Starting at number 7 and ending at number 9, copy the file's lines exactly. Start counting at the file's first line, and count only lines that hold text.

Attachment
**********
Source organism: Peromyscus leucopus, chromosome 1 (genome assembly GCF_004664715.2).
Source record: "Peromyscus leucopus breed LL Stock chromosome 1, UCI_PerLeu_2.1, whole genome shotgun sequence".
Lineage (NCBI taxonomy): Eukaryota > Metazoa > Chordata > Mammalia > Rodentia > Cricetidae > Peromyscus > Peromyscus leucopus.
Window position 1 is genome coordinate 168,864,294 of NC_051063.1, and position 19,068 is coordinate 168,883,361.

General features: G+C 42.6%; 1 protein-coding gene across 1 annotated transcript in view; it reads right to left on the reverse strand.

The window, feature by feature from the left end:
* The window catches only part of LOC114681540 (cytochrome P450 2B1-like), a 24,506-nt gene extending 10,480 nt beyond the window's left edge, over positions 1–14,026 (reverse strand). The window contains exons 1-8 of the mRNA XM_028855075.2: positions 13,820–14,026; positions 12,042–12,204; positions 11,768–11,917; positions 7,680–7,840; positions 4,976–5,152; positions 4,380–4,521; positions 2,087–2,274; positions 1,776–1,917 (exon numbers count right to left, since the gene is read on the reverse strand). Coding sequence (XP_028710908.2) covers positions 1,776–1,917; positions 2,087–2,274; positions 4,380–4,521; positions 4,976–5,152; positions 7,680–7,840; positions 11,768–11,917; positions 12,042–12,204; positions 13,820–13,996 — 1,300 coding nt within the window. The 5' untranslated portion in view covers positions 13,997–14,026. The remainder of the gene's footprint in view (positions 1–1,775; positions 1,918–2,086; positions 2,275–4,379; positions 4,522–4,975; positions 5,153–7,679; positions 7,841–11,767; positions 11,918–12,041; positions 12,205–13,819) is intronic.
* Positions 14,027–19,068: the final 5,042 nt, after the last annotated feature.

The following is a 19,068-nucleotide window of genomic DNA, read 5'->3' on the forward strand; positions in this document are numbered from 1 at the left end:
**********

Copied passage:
* The window catches only part of LOC114681540 (cytochrome P450 2B1-like), a 24,506-nt gene extending 10,480 nt beyond the window's left edge, over positions 1–14,026 (reverse strand). The window contains exons 1-8 of the mRNA XM_028855075.2: positions 13,820–14,026; positions 12,042–12,204; positions 11,768–11,917; positions 7,680–7,840; positions 4,976–5,152; positions 4,380–4,521; positions 2,087–2,274; positions 1,776–1,917 (exon numbers count right to left, since the gene is read on the reverse strand). Coding sequence (XP_028710908.2) covers positions 1,776–1,917; positions 2,087–2,274; positions 4,380–4,521; positions 4,976–5,152; positions 7,680–7,840; positions 11,768–11,917; positions 12,042–12,204; positions 13,820–13,996 — 1,300 coding nt within the window. The 5' untranslated portion in view covers positions 13,997–14,026. The remainder of the gene's footprint in view (positions 1–1,775; positions 1,918–2,086; positions 2,275–4,379; positions 4,522–4,975; positions 5,153–7,679; positions 7,841–11,767; positions 11,918–12,041; positions 12,205–13,819) is intronic.
* Positions 14,027–19,068: the final 5,042 nt, after the last annotated feature.

The following is a 19,068-nucleotide window of genomic DNA, read 5'->3' on the forward strand; positions in this document are numbered from 1 at the left end: